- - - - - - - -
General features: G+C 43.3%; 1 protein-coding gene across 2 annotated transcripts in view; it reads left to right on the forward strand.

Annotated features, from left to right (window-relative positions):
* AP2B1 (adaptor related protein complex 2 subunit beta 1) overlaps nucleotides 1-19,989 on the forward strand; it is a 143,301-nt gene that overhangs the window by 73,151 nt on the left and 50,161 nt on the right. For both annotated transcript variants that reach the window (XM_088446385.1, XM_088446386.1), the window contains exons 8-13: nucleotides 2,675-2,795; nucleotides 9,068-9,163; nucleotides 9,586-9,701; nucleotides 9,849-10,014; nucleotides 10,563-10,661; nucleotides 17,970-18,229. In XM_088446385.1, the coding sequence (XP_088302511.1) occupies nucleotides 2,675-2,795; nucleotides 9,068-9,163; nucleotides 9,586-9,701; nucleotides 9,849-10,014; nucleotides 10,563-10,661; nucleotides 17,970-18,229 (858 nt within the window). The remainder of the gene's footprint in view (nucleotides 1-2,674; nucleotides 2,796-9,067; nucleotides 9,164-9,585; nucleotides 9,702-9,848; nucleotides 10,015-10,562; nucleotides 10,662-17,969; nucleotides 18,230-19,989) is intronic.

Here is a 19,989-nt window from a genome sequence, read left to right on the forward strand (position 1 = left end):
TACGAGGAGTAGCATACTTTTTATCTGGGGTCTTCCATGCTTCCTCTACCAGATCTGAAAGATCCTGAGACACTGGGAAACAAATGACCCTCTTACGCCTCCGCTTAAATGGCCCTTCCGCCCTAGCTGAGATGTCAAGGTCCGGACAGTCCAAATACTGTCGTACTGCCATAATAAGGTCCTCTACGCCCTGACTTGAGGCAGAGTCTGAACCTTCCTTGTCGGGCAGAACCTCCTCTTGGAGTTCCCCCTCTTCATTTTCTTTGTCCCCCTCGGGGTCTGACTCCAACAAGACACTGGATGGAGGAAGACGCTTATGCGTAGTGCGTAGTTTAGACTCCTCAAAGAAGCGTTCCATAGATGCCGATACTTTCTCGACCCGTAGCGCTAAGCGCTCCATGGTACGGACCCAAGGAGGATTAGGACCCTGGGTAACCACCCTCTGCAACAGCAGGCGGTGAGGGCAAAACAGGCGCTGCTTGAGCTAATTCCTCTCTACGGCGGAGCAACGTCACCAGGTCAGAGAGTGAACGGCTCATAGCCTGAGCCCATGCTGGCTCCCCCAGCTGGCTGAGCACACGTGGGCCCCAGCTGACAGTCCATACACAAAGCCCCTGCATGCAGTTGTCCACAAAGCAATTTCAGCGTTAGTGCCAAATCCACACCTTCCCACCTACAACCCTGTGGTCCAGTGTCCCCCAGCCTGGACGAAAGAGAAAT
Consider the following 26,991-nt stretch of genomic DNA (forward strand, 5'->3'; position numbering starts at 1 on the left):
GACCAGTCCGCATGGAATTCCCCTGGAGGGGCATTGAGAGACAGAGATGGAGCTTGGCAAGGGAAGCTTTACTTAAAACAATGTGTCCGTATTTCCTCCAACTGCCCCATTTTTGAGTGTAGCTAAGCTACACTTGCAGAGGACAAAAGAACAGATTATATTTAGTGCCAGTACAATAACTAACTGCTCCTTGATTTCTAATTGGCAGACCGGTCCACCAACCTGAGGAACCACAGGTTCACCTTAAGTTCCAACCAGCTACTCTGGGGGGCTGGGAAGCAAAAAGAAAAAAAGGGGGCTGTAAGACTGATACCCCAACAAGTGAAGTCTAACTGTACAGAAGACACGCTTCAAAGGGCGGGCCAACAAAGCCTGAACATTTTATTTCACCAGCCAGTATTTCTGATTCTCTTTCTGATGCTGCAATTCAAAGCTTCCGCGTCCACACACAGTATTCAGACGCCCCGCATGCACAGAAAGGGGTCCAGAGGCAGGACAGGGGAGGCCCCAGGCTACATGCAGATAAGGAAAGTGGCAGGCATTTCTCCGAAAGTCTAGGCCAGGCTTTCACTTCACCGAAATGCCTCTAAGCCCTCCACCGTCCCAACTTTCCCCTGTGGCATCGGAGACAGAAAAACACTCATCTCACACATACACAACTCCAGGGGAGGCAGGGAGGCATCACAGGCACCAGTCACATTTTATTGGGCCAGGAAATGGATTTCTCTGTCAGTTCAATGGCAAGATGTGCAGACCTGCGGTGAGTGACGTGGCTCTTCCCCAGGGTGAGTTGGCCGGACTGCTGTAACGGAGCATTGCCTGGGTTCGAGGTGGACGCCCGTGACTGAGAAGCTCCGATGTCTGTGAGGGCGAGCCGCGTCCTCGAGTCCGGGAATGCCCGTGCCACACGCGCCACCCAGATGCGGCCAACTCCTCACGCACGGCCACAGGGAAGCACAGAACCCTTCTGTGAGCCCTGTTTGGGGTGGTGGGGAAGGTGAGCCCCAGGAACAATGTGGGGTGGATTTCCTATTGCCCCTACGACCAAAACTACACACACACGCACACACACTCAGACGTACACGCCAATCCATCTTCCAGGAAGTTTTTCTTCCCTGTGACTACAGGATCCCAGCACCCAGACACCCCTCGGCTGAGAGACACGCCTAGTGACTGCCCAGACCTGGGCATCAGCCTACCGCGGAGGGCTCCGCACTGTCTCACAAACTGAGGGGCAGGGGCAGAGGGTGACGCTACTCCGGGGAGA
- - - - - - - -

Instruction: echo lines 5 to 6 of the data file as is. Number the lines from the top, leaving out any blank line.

TACGAGGAGTAGCATACTTTTTATCTGGGGTCTTCCATGCTTCCTCTACCAGATCTGAAAGATCCTGAGACACTGGGAAACAAATGACCCTCTTACGCCTCCGCTTAAATGGCCCTTCCGCCCTAGCTGAGATGTCAAGGTCCGGACAGTCCAAATACTGTCGTACTGCCATAATAAGGTCCTCTACGCCCTGACTTGAGGCAGAGTCTGAACCTTCCTTGTCGGGCAGAACCTCCTCTTGGAGTTCCCCCTCTTCATTTTCTTTGTCCCCCTCGGGGTCTGACTCCAACAAGACACTGGATGGAGGAAGACGCTTATGCGTAGTGCGTAGTTTAGACTCCTCAAAGAAGCGTTCCATAGATGCCGATACTTTCTCGACCCGTAGCGCTAAGCGCTCCATGGTACGGACCCAAGGAGGATTAGGACCCTGGGTAACCACCCTCTGCAACAGCAGGCGGTGAGGGCAAAACAGGCGCTGCTTGAGCTAATTCCTCTCTACGGCGGAGCAACGTCACCAGGTCAGAGAGTGAACGGCTCATAGCCTGAGCCCATGCTGGCTCCCCCAGCTGGCTGAGCACACGTGGGCCCCAGCTGACAGTCCATACACAAAGCCCCTGCATGCAGTTGTCCACAAAGCAATTTCAGCGTTAGTGCCAAATCCACACCTTCCCACCTACAACCCTGTGGTCCAGTGTCCCCCAGCCTGGACGAAAGAGAAAT
Consider the following 26,991-nt stretch of genomic DNA (forward strand, 5'->3'; position numbering starts at 1 on the left):